“It’s a front door into the campus,” Adishian-Astone said. “Some students come to Fresno State because of athletics not because of being a student-athlete, but they want to have that experience as part of their campus experience. It’s a recognizable brand and it helps to promote the university, both nationally and internationally.”

Fresno State President Saúl Jiménez-Sandoval said a successful intercollegiate athletics program is vital not only to the campus but to the Central Valley.

“The success of our athletics programs enhances the visibility and reputation of Fresno State, attracting prospective students, donors, and partnerships that contribute to the economic vitality of the Central Valley region,” Jiménez-Sandoval said.

Increased student fee revenue

Students fund athletics directly through the student fees they pay. A portion of the student fees that go to Fresno State Athletics comes from the Instructionally Related Activities (IRA) fee, which students currently pay $132 per semester.

According to the IRA guidelines, $92 of that fee is allocated to intercollegiate athletics. The remainder of the fee allocates $30 for IRA projects and $10 for academic programs.

Funds from the IRA fee support programs and projects that provide students with experiences outside of class that can relate to their field of study and improve their learning experience. This includes drama performances, musical productions, art exhibits, clubs and guest speakers.

The IRA fee also funds learning workshops and student travel to attend regional and national conferences.

“Instructionally Related Activities is a program where clubs, recognized cultural organizations or faculty are able to apply for funds to enhance the student experience,” said Karen Carrillo, Fresno State’s Associated Students Inc. president. “If you’re trying to bring in a speaker for students to learn from them or hear from them, IRA can cover that.”

The student body fee, which costs students $34.50 per semester, as stated on page 8 of the 2017-18 Fresno State Athletics budget document, includes $7 for athletic funding. (Full disclosure: The Collegian receives IRA funding for conferences and money from the student body fee to finance its publication and that of its sister ethnic student newspapers.)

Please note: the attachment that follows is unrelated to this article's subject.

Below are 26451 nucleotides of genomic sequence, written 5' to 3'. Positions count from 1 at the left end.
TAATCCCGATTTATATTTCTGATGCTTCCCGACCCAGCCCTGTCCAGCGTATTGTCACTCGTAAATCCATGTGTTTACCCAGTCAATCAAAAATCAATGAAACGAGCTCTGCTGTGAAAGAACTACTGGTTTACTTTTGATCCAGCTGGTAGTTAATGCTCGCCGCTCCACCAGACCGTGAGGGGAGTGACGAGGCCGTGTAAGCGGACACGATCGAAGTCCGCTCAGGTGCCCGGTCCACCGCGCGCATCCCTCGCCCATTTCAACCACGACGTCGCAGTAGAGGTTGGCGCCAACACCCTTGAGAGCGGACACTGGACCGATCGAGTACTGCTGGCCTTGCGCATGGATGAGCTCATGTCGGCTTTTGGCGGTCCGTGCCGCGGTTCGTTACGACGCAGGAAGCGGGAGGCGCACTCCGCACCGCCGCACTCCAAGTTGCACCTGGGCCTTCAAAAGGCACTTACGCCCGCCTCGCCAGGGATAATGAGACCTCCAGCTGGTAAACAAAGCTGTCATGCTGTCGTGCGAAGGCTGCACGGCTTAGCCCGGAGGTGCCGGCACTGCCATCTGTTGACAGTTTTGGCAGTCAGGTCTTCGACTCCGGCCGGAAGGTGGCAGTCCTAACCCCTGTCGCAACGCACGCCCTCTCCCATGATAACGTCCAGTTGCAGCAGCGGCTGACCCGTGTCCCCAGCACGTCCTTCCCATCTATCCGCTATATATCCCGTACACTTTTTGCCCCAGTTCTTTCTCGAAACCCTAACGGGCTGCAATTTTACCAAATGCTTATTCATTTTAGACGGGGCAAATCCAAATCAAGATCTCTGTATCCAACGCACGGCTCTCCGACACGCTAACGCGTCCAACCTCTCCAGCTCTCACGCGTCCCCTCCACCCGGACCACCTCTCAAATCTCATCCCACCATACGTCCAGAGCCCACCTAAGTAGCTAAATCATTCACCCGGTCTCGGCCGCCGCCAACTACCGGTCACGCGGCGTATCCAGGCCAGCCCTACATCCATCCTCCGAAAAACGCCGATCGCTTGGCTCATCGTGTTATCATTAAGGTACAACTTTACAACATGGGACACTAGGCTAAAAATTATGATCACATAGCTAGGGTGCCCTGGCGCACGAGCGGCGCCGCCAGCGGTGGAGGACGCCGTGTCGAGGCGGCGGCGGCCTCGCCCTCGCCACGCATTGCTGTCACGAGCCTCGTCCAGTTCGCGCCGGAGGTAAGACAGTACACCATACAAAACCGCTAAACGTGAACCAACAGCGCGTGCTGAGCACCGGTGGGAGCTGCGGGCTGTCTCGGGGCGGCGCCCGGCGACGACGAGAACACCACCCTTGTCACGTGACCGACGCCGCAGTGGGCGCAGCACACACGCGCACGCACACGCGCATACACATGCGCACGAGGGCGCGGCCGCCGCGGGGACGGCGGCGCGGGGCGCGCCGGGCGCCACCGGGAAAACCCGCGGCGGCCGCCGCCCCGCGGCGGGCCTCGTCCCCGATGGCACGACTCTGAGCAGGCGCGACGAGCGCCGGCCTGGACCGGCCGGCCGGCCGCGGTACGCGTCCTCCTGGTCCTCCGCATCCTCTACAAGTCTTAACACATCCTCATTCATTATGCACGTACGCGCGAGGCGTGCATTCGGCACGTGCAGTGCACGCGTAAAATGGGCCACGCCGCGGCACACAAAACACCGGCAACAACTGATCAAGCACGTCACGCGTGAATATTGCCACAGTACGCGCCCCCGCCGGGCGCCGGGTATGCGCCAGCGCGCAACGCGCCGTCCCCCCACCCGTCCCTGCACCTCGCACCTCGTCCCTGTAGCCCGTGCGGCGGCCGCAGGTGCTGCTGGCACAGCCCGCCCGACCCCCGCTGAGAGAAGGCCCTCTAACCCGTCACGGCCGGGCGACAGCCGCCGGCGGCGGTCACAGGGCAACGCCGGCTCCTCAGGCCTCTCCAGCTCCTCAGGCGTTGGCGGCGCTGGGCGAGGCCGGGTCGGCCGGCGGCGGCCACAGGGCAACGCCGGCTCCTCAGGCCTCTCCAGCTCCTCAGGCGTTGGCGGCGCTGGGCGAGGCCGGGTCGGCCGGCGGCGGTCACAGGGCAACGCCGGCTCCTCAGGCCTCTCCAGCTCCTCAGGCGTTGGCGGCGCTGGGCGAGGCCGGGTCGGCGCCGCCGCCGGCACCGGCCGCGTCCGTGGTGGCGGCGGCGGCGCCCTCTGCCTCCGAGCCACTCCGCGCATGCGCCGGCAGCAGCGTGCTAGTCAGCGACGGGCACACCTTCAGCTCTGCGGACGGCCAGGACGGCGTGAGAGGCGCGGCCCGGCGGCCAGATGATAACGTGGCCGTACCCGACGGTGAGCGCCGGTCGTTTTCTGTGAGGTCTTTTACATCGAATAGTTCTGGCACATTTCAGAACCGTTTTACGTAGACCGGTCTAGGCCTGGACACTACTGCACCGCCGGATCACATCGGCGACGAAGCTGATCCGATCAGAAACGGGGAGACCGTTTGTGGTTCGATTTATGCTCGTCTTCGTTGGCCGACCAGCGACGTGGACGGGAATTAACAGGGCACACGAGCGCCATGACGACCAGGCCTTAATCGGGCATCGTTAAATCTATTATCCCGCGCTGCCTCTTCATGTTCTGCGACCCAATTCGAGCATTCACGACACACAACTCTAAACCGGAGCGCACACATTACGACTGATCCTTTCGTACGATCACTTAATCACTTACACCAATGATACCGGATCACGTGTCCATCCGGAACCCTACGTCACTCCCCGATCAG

Total student fees, then, add up to $99 per semester to fund intercollegiate athletics. This is more than what is charged by some sports powerhouse schools like the University of Georgia, which charges its students a $53 athletic fee each semester.

Correction: In our print edition the following graphic had an error in the school names. This online version has been updated to display the accurate information.

Camille Amezcua/The Collegian

Jiménez-Sandoval said Fresno State is one of the most affordable campuses in the California State University (CSU) system when it comes to fees.

“Fresno State has consistently focused on keeping student fees affordable,” Jiménez-Sandoval said. “We currently have the third-lowest campus-based fees in the entire CSU system.”

However, Fresno State’s fees, particularly the IRA fee, were lower a decade and a half ago than they are now.

Athletics received no funding from IRA before the 2008-09 fiscal year, but that changed when then Fresno State President John D. Welty approved a proposal from the Campus Fee Advisory Committee to raise the fee by $52 in May 2008 after students voted to reject a referendum that would have increased the fee by $72. This increased the IRA fee from $10 to $62 per semester, with $32 of it allocated to Fresno State Athletics.

The fee increased again for the 2011-12 academic year, this time by $70, from $62 to the current rate of $132 per semester.